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Sense of Community
What is the Sense of Community?
This concept was developed by McMillan & Chavis (Sense of Community: A Definition and Theory, David W. McMillan and David M. Chavis, Journal of Community Psychology, Volume 14, 1986). They state that a sense of community can be broken down conceptually into four elements:
Membership - it defines who is in the community and who is out. It shows that people value the sense of belonging which comes with being identified as a member. Fan clubs are an extreme example of the power of membership and are often characterized by symbols of membership such as badges and t-shirts. A professional association, another example of a community of practice, might have formal membership requirements such as fees and exams before you can join.
Influence - the notion that “my voice counts.” When you speak, others listen and often act on your advice.
Fulfillment of needs - people belong to communities to satisfy one or more needs. In a community of practice, a common need is to get better at one’s job or profession.
Emotional connection - it includes shared history and shared participation and identification with that history, and a deeply felt connection between members. It is the most nebulous aspect of the Sense of Community, but still very important.
Why is a Sense of Community important?
A key characteristic of successful communities (successful meaning active, engaged communities that people want to visit, and where members contribute on a regular basis) is a sense of community. A sense of community is essential for a successful, ongoing, sustainable community.
How do you foster a Sense of Community?
To foster a sense of community, address each of the four components that contribute to a Sense of Community.
Membership - When you are setting up your community, be clear about who is in and who is out. Setting clear requirements for membership is essential. For example, is the community for an organization’s employees and contractors only, or is it for an external audience of partners, NGOs, and academic institutions as well? From a different perspective, is the community for technical experts in a specific topic area, or for anyone who has a passing interest in the topic area?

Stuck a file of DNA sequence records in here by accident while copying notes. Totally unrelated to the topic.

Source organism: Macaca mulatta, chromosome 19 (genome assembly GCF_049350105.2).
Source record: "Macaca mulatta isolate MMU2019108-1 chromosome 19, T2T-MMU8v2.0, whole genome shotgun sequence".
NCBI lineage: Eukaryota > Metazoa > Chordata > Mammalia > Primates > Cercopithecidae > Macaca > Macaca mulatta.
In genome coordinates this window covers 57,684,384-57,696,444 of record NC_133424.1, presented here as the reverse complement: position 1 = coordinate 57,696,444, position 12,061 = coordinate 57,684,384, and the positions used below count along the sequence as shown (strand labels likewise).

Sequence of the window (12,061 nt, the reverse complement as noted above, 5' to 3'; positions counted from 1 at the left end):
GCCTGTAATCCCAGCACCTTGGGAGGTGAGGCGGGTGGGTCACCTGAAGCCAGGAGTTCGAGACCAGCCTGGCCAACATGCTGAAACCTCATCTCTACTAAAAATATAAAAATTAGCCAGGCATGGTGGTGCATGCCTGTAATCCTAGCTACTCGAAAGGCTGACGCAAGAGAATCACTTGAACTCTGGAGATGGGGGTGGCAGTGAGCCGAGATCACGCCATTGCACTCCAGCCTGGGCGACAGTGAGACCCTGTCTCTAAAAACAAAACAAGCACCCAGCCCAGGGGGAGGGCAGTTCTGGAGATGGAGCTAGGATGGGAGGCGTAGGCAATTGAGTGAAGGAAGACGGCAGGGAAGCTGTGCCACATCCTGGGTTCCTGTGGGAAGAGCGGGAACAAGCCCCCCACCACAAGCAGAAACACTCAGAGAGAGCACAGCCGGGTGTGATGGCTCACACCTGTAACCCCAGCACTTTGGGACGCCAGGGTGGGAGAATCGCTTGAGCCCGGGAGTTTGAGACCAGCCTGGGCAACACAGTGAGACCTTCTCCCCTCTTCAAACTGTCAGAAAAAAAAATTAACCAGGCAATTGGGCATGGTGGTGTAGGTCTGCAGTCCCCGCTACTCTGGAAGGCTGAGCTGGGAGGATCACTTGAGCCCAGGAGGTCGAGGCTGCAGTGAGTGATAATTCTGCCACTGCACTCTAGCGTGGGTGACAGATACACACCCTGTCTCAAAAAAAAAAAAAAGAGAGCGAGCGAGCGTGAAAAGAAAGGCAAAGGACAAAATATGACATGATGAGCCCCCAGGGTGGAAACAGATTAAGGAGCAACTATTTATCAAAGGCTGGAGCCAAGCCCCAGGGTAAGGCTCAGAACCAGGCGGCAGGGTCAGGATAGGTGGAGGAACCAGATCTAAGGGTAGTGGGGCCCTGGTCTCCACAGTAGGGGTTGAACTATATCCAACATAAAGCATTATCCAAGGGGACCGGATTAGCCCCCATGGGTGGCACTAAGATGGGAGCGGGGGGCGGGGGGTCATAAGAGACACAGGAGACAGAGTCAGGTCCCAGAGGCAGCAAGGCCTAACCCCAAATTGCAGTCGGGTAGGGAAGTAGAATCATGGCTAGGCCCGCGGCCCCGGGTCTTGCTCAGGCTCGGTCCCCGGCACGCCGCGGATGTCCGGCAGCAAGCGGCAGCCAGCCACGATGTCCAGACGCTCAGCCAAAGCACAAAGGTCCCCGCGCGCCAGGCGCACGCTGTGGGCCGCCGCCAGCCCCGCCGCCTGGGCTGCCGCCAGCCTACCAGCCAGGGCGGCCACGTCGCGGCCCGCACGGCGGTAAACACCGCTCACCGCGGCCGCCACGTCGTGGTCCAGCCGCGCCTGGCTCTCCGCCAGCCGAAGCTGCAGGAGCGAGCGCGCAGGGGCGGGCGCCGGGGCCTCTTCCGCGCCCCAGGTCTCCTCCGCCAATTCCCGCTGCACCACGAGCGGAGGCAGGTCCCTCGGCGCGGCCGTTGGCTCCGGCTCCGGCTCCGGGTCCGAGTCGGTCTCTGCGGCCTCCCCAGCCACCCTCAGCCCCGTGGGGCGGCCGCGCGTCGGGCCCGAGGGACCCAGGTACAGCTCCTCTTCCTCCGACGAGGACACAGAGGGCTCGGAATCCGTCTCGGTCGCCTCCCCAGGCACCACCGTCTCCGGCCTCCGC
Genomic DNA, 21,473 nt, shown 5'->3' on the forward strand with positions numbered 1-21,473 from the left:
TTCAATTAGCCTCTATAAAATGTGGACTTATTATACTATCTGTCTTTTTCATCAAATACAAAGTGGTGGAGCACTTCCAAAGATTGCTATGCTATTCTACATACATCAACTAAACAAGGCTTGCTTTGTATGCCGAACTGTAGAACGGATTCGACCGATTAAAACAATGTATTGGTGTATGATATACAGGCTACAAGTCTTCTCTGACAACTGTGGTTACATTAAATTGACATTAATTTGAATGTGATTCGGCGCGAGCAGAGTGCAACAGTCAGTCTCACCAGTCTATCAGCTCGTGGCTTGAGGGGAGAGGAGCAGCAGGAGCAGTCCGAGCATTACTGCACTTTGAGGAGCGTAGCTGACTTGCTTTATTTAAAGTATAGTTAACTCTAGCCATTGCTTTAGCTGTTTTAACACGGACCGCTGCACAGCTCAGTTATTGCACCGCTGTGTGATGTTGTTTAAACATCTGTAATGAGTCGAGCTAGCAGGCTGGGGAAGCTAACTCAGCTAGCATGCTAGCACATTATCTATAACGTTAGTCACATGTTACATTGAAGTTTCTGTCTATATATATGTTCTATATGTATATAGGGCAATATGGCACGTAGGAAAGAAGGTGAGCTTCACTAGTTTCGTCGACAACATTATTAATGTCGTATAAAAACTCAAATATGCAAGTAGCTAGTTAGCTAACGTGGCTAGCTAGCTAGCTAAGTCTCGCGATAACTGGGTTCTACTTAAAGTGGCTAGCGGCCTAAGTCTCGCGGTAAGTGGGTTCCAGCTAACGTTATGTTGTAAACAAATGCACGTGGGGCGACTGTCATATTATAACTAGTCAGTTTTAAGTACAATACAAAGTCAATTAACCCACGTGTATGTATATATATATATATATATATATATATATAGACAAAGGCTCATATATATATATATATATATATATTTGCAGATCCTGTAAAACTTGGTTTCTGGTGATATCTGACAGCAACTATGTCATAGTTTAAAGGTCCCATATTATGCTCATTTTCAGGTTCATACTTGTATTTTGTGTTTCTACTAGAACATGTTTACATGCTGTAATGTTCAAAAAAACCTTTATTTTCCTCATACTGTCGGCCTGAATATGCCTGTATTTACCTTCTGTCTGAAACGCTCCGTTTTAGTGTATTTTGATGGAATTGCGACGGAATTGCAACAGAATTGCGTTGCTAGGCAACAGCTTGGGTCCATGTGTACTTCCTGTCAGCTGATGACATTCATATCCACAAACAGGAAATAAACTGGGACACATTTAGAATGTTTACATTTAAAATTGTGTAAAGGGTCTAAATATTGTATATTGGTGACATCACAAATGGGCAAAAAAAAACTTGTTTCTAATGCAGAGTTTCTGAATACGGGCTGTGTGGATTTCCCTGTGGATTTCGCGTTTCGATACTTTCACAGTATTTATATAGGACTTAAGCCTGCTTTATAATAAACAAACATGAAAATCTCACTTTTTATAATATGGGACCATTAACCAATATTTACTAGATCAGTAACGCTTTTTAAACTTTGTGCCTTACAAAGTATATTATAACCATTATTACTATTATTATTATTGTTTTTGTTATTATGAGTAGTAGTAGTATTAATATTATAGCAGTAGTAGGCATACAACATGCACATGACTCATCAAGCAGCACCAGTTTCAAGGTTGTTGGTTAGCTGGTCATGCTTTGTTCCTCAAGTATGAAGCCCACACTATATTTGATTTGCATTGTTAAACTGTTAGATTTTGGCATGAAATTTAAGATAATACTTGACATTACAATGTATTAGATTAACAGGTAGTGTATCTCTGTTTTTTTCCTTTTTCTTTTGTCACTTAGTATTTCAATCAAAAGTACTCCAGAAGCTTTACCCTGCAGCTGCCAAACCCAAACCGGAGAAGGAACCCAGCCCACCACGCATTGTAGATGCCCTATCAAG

Practical recommendation: Be very clear and deliberate about who to target and invite, but also, stay nimble - over time the community might need to expand the scope and audience, or vice versa.
Influence - At the very least, being a member of a community should assure the opportunity to speak and ensure that you will be heard. If you are not heard, there is little incentive for you to speak and to remain a member of the community. At the same time, you can allow for other members to influence you because you value their opinion and advice.
Practical recommendation: Ensure your community is inclusive. For every event or activity you design, design it in a way that is welcoming and safe, and create opportunities for everyone to participate and contribute.
Fulfillment of needs - If member needs are not being met, members will leave. If the content is not appropriate, relevant, current, or useful, then attendance, contributions, participation, engagement, and membership will soon begin to fall. It is vital for the continued existence of the community to ensure that your member needs are being met.
Practical recommendation: Survey and interview members on a regular basis and monitor the content to ensure that it is being consumed to ensure that Member Needs are being met and that they are continuing to get value from the community.
Emotional connection - While not the prime reason for joining Communities of Practice, an emotional connection between members is often a key factor for ensuring that members stay for the long term. Focus for a moment on the term “community”: one of the purposes of a Community of Practice is to create a sense of belonging, get people with a common interest to know, trust, and support each other. This connection is particularly vital amongst your most active members: your Core Team and your Core Group.
Practical recommendation: As well as providing for the technical and professional advancement needs of the practitioners create occasions for them to get to know each other and bond as a true community, for example, respond to their emotional needs for connection with “water cooler” gatherings, regular socials, and personal celebrations for birthdays, anniversaries, births and other personal events.
This article is part of the WBG Communities of Practice Toolkit licensed under a Creative Commons Attribution 4.0 International License. The toolkit features practical resources to help you develop impactful Communities of Practice. 📖 Learn more about the Toolkit. ▶ Access the Toolkit.